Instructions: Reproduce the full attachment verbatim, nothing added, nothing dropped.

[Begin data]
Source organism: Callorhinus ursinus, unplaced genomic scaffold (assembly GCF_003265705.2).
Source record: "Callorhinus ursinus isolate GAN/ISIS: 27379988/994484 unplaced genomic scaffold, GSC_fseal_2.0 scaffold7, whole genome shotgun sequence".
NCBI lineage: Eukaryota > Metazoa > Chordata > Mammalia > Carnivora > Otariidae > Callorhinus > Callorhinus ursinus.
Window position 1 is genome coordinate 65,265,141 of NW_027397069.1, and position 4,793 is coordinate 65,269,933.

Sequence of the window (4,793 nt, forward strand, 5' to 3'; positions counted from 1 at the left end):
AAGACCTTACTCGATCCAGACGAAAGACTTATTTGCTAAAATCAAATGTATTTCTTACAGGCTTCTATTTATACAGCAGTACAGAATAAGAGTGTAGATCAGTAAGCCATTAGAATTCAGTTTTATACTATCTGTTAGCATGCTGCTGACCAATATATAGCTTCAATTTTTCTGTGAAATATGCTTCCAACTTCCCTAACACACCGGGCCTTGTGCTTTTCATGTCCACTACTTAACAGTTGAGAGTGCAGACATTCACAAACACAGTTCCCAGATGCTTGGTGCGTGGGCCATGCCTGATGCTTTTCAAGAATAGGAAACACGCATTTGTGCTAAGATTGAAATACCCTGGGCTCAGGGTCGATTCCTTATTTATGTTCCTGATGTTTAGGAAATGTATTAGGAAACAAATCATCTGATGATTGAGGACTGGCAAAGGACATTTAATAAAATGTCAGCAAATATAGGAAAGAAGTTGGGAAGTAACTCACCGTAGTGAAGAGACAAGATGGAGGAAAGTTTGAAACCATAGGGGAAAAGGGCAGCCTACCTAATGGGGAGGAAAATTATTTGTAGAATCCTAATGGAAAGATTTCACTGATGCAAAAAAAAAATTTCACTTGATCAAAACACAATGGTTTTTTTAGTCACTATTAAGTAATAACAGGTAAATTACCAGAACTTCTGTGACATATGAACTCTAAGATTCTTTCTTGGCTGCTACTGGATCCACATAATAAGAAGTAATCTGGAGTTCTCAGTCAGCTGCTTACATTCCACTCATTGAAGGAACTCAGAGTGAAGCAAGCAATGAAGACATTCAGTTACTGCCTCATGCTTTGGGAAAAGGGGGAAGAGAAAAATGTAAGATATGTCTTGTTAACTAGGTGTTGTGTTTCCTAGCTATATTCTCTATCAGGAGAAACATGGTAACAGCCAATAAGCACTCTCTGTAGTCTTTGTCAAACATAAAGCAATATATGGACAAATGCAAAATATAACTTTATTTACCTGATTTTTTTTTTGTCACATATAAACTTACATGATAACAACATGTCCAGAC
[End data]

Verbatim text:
Source organism: Callorhinus ursinus, unplaced genomic scaffold (assembly GCF_003265705.2).
Source record: "Callorhinus ursinus isolate GAN/ISIS: 27379988/994484 unplaced genomic scaffold, GSC_fseal_2.0 scaffold7, whole genome shotgun sequence".
NCBI lineage: Eukaryota > Metazoa > Chordata > Mammalia > Carnivora > Otariidae > Callorhinus > Callorhinus ursinus.
Window position 1 is genome coordinate 65,265,141 of NW_027397069.1, and position 4,793 is coordinate 65,269,933.

Sequence of the window (4,793 nt, forward strand, 5' to 3'; positions counted from 1 at the left end):
AAGACCTTACTCGATCCAGACGAAAGACTTATTTGCTAAAATCAAATGTATTTCTTACAGGCTTCTATTTATACAGCAGTACAGAATAAGAGTGTAGATCAGTAAGCCATTAGAATTCAGTTTTATACTATCTGTTAGCATGCTGCTGACCAATATATAGCTTCAATTTTTCTGTGAAATATGCTTCCAACTTCCCTAACACACCGGGCCTTGTGCTTTTCATGTCCACTACTTAACAGTTGAGAGTGCAGACATTCACAAACACAGTTCCCAGATGCTTGGTGCGTGGGCCATGCCTGATGCTTTTCAAGAATAGGAAACACGCATTTGTGCTAAGATTGAAATACCCTGGGCTCAGGGTCGATTCCTTATTTATGTTCCTGATGTTTAGGAAATGTATTAGGAAACAAATCATCTGATGATTGAGGACTGGCAAAGGACATTTAATAAAATGTCAGCAAATATAGGAAAGAAGTTGGGAAGTAACTCACCGTAGTGAAGAGACAAGATGGAGGAAAGTTTGAAACCATAGGGGAAAAGGGCAGCCTACCTAATGGGGAGGAAAATTATTTGTAGAATCCTAATGGAAAGATTTCACTGATGCAAAAAAAAAATTTCACTTGATCAAAACACAATGGTTTTTTTAGTCACTATTAAGTAATAACAGGTAAATTACCAGAACTTCTGTGACATATGAACTCTAAGATTCTTTCTTGGCTGCTACTGGATCCACATAATAAGAAGTAATCTGGAGTTCTCAGTCAGCTGCTTACATTCCACTCATTGAAGGAACTCAGAGTGAAGCAAGCAATGAAGACATTCAGTTACTGCCTCATGCTTTGGGAAAAGGGGGAAGAGAAAAATGTAAGATATGTCTTGTTAACTAGGTGTTGTGTTTCCTAGCTATATTCTCTATCAGGAGAAACATGGTAACAGCCAATAAGCACTCTCTGTAGTCTTTGTCAAACATAAAGCAATATATGGACAAATGCAAAATATAACTTTATTTACCTGATTTTTTTTTTGTCACATATAAACTTACATGATAACAACATGTCCAGAC